People say that it only takes a moment to make an impression in someone's life. I believe this to be so. A brief encounter with one of the most loved coaches in basketball helped to mold my life.
I walked into the Person High School gym as a six-year old holding my father's hand, so excited to see a good basketball game. About halfway through the first half of the game, my dad noticed that the coach of my beloved NC State Wolfpack, Jim Valvano, was standing on the balcony of the gym. The man whom we affectionately called "Jimmy V" graced our small town with the purpose of recruiting a star from our high school.
At halftime, my dad and I decided to give Coach V a little visit. For around five or ten minutes we talked hoops. I, a very brash six-year old, decided to give this national championship winning coach advice about how to play a future opponent. He accepted my advice very graciously and wished my father and me well before he left the gym. Several weeks later Coach V mailed an autographed poster of himself which still hangs in my room. One of my fondest memories of my childhood is the fact that I had the honor of attending his last game coached in Reynolds Coliseum.
His intensity and infectious personality as a coach were amazing but the part of his storied life that sticks with me most occurred after his coaching days were over. In May of 1992, Jim Valvano was diagnosed with bone cancer. Through many months of agonizing treatment he never lost hope and never stopped believing that a miracle would happen. This is the part of the man that has shaped my life.
In the months before he died, Jimmy V did more than some of us do in a lifetime. He established the V Foundation as a way to raise funds for the researching of cancer. He was also a major figure on television, bringing his lighthearted, Brooklyn humor to ESPN whenever he was physically able. Coach Valvano's speech commemorating the Wolfpack's 1983 National Championship, in Reynolds Coliseum was something that has helped to shape my life. His words of inspiration stretched much farther than the game of basketball. He spoke of having a dream, sticking with that dream, and never losing hope.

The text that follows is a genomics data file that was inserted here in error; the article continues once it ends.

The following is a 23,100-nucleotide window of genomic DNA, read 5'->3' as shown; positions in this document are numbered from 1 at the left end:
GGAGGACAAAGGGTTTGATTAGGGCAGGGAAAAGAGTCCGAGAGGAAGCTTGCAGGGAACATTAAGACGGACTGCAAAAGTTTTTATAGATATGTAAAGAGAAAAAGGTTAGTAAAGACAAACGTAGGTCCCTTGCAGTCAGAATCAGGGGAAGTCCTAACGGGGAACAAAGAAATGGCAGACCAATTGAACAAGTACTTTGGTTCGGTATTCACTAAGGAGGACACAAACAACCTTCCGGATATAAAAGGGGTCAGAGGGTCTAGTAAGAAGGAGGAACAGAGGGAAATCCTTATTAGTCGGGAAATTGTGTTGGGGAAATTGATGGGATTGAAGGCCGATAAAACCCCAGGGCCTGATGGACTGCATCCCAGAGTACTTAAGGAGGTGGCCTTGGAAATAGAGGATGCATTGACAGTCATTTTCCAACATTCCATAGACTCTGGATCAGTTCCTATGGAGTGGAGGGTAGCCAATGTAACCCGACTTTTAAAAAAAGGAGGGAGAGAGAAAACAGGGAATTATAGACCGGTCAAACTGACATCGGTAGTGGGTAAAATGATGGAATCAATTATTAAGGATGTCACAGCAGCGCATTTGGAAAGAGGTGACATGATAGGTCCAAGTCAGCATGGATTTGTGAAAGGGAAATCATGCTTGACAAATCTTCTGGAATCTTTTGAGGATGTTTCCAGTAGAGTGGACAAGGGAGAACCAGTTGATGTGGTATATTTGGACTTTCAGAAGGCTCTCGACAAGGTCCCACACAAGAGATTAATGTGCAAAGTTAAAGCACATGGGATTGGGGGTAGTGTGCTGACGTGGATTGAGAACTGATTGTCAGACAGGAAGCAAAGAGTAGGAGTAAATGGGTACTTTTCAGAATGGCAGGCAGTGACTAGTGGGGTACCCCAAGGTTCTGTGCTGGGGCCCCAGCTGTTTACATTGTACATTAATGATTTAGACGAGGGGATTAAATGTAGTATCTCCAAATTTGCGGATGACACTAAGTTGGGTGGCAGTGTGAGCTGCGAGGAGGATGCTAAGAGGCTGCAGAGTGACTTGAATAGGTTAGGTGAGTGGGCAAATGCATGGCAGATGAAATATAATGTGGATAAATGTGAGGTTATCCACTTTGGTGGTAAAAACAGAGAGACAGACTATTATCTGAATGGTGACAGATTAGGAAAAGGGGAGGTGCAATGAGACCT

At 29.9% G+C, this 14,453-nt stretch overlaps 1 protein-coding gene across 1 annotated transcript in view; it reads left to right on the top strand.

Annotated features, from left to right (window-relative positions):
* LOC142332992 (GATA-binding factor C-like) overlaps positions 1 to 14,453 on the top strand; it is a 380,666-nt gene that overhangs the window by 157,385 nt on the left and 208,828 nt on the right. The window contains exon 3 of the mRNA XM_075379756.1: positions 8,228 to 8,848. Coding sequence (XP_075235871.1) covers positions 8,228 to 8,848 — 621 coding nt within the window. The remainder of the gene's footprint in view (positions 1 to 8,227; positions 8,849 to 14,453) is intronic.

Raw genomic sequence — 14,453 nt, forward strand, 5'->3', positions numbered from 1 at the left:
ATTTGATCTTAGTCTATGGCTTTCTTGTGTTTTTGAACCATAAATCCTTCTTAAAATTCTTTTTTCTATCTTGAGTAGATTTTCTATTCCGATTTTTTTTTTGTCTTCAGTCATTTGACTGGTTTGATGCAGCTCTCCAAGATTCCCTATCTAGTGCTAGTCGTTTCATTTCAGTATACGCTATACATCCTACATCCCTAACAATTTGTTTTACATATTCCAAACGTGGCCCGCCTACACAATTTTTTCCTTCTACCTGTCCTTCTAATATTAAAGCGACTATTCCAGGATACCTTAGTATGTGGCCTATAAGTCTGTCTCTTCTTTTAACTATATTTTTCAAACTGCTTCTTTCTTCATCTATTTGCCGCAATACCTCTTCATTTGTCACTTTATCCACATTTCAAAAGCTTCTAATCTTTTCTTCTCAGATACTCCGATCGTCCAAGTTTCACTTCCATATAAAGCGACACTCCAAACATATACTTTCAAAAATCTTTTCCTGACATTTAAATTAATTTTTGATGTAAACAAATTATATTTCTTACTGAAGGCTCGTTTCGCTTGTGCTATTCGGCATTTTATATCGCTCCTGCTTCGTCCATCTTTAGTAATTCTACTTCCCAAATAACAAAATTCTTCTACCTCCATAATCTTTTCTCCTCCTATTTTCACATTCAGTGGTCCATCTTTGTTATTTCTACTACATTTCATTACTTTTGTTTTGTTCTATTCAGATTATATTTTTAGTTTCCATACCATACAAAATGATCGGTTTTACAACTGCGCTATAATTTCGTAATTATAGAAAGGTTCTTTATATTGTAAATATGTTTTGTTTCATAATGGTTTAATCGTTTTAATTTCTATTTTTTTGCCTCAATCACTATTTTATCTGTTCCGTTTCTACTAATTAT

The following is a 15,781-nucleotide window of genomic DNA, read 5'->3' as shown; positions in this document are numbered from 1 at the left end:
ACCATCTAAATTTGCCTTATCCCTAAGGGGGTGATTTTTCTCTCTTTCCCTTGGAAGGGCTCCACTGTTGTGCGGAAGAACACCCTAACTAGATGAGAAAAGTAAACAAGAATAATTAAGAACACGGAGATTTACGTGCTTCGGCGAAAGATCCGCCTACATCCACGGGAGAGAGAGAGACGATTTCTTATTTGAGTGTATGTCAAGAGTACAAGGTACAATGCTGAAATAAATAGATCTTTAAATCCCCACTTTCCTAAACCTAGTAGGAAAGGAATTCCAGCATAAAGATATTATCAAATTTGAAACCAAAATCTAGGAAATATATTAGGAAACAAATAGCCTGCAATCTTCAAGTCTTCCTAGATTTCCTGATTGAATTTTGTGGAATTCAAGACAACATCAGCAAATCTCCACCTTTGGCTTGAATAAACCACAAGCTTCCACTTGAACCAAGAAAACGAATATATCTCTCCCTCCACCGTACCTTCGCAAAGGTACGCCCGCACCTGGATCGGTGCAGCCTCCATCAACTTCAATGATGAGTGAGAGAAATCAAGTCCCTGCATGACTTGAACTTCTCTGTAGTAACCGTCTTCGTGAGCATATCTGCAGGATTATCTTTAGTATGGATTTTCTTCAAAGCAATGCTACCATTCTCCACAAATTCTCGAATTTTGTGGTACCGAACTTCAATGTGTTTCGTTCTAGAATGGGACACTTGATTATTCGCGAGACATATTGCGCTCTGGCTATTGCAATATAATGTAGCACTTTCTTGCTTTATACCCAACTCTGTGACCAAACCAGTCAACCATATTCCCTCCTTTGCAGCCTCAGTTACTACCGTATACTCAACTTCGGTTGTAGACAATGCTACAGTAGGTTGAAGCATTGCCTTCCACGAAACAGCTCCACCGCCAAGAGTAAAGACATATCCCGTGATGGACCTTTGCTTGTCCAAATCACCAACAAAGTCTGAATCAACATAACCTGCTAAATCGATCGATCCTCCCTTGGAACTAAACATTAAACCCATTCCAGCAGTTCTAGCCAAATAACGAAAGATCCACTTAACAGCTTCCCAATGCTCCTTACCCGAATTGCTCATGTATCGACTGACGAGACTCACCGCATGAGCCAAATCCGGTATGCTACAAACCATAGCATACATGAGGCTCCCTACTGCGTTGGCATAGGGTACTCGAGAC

I try to bring his inspirational words to my life and struggles every day. As a stutterer, I go through many ordeals every day that challenge my determination. There are many days in which I find it very difficult to do the types of tasks that many people with fluent speech may take for granted. Occasionally I find it difficult to answer a phone, talk to a teacher or even have a meaningful conversation with a friend. At times I even find it an agonizing experience to play tennis because I know that I have to call out the score. Whenever I begin to lose hope that my speech will never get better, Coach V pops in my head. He never let his cancer control his life, and I am determined not to let my speech control mine.
I am a firm believer in the power of positive thinking and the fact that we all placed on this earth for a reason. Yes, I do stutter but I know that stuttering is not the end of the world. I know that I am an intelligent 17-year old young man and I have a bright future ahead regardless of my speech. Stuttering is not something that I see as a tragedy. There are millions of people in this world dying from terminal diseases, and kids who live nightmares full of guns and violence. These are the real tragedies in our world. Not being able to express yourself perfectly is a nuisance, but compared to how my life could be, stuttering is just a minor inconvenience.
I feel that one of my reasons for being on this planet is to make people happy and to try to show people that miracles can happen if you believe enough. I also want my fellow stutterers to know that they are not forced to live a life of fear and self-doubt. Things can and will get better if you believe in what you want hard enough and are willing to put forth the hard work to accomplish your dreams.
During Coach Valvano's last public speech, he said seven simple words that will stay with me a lifetime. "Don't give up, don't ever give up."
added May 1, 1996